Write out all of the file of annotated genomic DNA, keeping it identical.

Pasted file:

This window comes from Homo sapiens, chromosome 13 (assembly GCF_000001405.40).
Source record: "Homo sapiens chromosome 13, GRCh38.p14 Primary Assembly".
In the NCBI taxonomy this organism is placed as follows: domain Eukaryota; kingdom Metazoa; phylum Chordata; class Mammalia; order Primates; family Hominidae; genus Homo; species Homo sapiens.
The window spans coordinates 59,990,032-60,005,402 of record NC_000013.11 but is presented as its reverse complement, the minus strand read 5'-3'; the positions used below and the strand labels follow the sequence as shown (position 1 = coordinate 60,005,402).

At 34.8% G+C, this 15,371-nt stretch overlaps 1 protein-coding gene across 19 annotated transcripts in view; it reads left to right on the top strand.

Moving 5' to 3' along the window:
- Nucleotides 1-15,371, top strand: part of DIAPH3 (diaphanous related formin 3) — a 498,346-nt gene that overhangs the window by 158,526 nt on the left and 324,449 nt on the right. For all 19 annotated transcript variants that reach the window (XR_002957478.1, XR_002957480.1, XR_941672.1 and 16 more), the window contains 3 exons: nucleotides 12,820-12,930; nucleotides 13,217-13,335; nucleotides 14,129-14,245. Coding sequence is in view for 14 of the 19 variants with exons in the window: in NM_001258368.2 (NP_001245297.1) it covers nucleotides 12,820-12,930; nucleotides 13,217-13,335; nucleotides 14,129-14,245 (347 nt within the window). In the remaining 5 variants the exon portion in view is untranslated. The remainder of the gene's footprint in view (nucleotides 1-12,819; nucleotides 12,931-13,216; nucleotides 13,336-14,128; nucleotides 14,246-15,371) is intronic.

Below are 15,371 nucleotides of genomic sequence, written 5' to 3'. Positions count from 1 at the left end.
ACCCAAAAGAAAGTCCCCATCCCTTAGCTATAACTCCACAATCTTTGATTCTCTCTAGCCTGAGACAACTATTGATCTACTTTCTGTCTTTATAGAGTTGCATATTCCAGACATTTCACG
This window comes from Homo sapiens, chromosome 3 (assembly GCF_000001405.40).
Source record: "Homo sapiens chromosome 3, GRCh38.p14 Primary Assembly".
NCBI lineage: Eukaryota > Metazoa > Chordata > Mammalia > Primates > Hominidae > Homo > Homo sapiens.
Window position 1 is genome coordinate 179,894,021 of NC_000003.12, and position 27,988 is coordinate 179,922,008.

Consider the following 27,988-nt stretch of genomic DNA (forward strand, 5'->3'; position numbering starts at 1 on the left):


This window comes from Homo sapiens, chromosome 13 (assembly GCF_000001405.40).
Source record: "Homo sapiens chromosome 13, GRCh38.p14 Primary Assembly".
In the NCBI taxonomy this organism is placed as follows: domain Eukaryota; kingdom Metazoa; phylum Chordata; class Mammalia; order Primates; family Hominidae; genus Homo; species Homo sapiens.
The window spans coordinates 59,990,032-60,005,402 of record NC_000013.11 but is presented as its reverse complement, the minus strand read 5'-3'; the positions used below and the strand labels follow the sequence as shown (position 1 = coordinate 60,005,402).

At 34.8% G+C, this 15,371-nt stretch overlaps 1 protein-coding gene across 19 annotated transcripts in view; it reads left to right on the top strand.

Moving 5' to 3' along the window:
- Nucleotides 1-15,371, top strand: part of DIAPH3 (diaphanous related formin 3) — a 498,346-nt gene that overhangs the window by 158,526 nt on the left and 324,449 nt on the right. For all 19 annotated transcript variants that reach the window (XR_002957478.1, XR_002957480.1, XR_941672.1 and 16 more), the window contains 3 exons: nucleotides 12,820-12,930; nucleotides 13,217-13,335; nucleotides 14,129-14,245. Coding sequence is in view for 14 of the 19 variants with exons in the window: in NM_001258368.2 (NP_001245297.1) it covers nucleotides 12,820-12,930; nucleotides 13,217-13,335; nucleotides 14,129-14,245 (347 nt within the window). In the remaining 5 variants the exon portion in view is untranslated. The remainder of the gene's footprint in view (nucleotides 1-12,819; nucleotides 12,931-13,216; nucleotides 13,336-14,128; nucleotides 14,246-15,371) is intronic.

Below are 15,371 nucleotides of genomic sequence, written 5' to 3'. Positions count from 1 at the left end.
ACCCAAAAGAAAGTCCCCATCCCTTAGCTATAACTCCACAATCTTTGATTCTCTCTAGCCTGAGACAACTATTGATCTACTTTCTGTCTTTATAGAGTTGCATATTCCAGACATTTCACG
This window comes from Homo sapiens, chromosome 3 (assembly GCF_000001405.40).
Source record: "Homo sapiens chromosome 3, GRCh38.p14 Primary Assembly".
NCBI lineage: Eukaryota > Metazoa > Chordata > Mammalia > Primates > Hominidae > Homo > Homo sapiens.
Window position 1 is genome coordinate 179,894,021 of NC_000003.12, and position 27,988 is coordinate 179,922,008.

Consider the following 27,988-nt stretch of genomic DNA (forward strand, 5'->3'; position numbering starts at 1 on the left):